Economics at Liverpool has a very long tradition, stretching back over 100 years to the appointment of its first Professor of Economic Science, Sir Edward Gonner, in 1891. Our main fields in economics are health, development, financial markets, industrial organization, entrepreneurship, international economics and macroeconomics.
Econometrics has been a prominent strength at Liverpool in the past and currently. Fields of research include econometric theory, financial econometrics, time series analysis and forecasting, panel data analysis, applied econometric analysis and so on.
Dr Ruijun Bu’s main research interests are in the areas of financial econometrics, quantitative finance, and time series analysis. Dr. Bu is particularly interested in nonparametric and semiparametric methods for modelling nonlinear and non-Gaussian continuous-time stochastic processes with applications to financial forecasting and financial derivatives pricing. Dr. Bu has held research grants from several funding bodies including the British Academy, the Leverhulme Trust, the ESRC and the European Science Foundation. Dr. Bu has publications in Journal of Financial Econometrics, International Journal of Forecasting, Journal of Time Series Analysis, Econometrics Journal, Studies in Nonlinear Dynamics and Econometrics, Economic Modelling, Journal of International Financial Markets, Institutions and Money, etc.
Prof. Brendan McCabe is interested in topics in Time Series analysis and Econometrics, in general. Currently Prof. McCabe is working on (1) models with structural breaks and the ability to identify the correct break location should one occur (2) integer valued time series with particular emphasis on forecasting very large numbers of series simultaneously (3) Bayesian methods in the situation where the likelihood is not tractable and forecasting is the main objective of the analysis. Prof. McCabe’s publications appear in Journal of the Royal Statistical Society: Series B, Econometric Theory, International Journal of Forecasting, Journal of Time Series Analysis, Statistics in Medicine, etc.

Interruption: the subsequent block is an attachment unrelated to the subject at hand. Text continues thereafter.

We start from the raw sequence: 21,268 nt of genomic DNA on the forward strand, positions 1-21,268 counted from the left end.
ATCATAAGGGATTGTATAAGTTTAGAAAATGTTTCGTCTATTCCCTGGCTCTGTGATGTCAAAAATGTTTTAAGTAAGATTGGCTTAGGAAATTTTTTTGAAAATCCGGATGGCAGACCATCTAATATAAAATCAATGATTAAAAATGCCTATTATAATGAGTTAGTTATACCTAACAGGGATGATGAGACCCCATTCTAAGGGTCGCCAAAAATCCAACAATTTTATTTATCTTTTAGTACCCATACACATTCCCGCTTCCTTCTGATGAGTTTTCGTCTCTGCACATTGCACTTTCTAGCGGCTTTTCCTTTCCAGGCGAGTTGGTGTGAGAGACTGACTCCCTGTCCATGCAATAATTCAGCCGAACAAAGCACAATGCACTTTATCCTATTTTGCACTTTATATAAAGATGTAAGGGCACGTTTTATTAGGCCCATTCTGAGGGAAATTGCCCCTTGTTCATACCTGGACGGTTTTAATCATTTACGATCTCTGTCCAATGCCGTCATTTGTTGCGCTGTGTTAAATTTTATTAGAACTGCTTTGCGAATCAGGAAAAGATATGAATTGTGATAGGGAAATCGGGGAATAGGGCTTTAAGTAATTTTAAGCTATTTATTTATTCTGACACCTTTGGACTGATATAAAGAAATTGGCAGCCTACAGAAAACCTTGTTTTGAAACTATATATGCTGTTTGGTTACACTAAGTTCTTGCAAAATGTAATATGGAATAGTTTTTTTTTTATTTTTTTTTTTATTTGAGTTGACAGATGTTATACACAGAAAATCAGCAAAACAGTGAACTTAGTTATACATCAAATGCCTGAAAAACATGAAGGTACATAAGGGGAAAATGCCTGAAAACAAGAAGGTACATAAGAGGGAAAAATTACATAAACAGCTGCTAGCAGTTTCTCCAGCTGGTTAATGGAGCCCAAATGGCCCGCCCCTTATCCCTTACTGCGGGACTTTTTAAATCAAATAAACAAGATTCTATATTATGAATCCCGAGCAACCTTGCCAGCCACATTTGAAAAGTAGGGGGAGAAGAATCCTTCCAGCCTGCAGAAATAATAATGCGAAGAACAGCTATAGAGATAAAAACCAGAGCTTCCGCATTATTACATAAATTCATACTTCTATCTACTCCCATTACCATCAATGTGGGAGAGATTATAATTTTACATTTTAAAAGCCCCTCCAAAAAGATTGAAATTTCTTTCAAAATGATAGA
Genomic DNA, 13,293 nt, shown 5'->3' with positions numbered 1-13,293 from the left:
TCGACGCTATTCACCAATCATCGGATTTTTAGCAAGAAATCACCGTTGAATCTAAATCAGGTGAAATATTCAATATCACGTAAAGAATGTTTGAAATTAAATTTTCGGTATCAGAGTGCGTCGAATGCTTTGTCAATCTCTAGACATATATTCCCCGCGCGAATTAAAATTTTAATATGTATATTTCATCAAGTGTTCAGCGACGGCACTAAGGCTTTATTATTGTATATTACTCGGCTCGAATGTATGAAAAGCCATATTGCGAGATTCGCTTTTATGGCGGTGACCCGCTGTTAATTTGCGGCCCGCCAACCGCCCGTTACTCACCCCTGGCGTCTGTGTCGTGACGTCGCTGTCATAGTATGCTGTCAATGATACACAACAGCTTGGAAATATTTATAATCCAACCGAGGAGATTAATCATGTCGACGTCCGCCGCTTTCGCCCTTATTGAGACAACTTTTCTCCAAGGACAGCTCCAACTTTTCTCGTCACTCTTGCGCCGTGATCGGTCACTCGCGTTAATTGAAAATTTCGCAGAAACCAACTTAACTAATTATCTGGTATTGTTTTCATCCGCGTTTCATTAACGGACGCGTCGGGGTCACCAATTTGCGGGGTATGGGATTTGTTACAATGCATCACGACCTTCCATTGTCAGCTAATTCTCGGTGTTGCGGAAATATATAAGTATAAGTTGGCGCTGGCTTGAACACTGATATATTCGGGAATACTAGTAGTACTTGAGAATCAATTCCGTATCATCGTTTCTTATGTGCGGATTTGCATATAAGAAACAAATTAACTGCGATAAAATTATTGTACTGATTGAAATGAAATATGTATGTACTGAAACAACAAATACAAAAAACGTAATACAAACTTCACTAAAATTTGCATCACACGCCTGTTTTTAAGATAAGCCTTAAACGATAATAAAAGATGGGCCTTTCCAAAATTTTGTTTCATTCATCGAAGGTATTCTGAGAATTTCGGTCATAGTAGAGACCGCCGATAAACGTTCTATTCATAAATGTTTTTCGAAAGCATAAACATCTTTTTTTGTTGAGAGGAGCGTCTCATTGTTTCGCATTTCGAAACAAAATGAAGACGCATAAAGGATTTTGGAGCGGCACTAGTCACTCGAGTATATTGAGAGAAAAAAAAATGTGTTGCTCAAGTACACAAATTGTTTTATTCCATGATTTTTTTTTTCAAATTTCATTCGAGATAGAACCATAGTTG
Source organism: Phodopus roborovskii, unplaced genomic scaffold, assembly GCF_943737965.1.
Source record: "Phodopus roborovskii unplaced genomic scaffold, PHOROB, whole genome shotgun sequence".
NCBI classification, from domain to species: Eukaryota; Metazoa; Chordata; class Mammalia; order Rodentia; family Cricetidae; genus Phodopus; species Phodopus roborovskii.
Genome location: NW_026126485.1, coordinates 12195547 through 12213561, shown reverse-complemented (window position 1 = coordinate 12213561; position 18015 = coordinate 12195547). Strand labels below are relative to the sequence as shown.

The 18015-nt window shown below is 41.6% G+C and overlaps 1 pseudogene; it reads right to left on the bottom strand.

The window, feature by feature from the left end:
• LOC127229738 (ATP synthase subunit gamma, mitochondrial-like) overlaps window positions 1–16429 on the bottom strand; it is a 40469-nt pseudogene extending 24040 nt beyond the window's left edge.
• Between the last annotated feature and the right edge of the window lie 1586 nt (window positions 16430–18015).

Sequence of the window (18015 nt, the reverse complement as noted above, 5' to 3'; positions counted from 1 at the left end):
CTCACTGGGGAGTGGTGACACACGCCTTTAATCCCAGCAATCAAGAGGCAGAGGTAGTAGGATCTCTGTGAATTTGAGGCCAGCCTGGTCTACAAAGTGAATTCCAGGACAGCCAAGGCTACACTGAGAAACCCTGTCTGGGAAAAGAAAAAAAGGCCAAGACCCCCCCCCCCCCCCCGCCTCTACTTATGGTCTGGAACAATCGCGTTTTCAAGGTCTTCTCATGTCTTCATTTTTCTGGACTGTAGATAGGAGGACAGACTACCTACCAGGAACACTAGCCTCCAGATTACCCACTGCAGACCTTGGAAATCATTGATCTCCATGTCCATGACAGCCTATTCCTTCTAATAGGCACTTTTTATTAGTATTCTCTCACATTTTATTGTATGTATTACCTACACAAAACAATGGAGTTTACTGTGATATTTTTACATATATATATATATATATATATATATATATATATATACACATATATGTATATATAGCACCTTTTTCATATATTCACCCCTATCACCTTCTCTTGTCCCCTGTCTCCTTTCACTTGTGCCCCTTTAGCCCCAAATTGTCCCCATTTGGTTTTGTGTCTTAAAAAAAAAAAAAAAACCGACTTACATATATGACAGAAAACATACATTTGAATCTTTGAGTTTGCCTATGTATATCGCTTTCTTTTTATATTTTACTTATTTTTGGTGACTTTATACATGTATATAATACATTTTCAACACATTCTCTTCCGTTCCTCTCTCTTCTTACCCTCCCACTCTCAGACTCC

Dr J.D. Tena is a Senior Lecturer in Sports Business and Management. He has a BA in Economics and a Master from Universidad Carlos III. He gained his PhD from University of Newcastle Upon Tyne in 2004. After holding a post-doctoral position at the University of Tel Aviv (Israel), he has worked for the Universidad de Concepción (Chile), Università di Sassari (Italy) and Universidad Carlos III (Spain). He has also served as a forecasting analyst for Instituto Flores de Lemus (Spain). His research mainly focuses on applied econometrics. He is especially interested in the quantitative analysis of economic behaviour and in the use of sport economics as an experimental field to analyse human reactions to different incentive schemes. He has published intensively on different sport related topics such as, for example, causes and consequences of football managers dismissals, competitive balance in football leagues, identification of key matches in international football tournaments, effects of migrant labour on the productivity of domestic basketball players and the distribution of medals at the Olympic Games. Dr. Tena’s publications appear in European Journal of Operational Research, International Journal of Forecasting, Journal of the Operational Research Society, Journal of Quantitative Analysis in Sports, Journal of Applied Statistics, etc.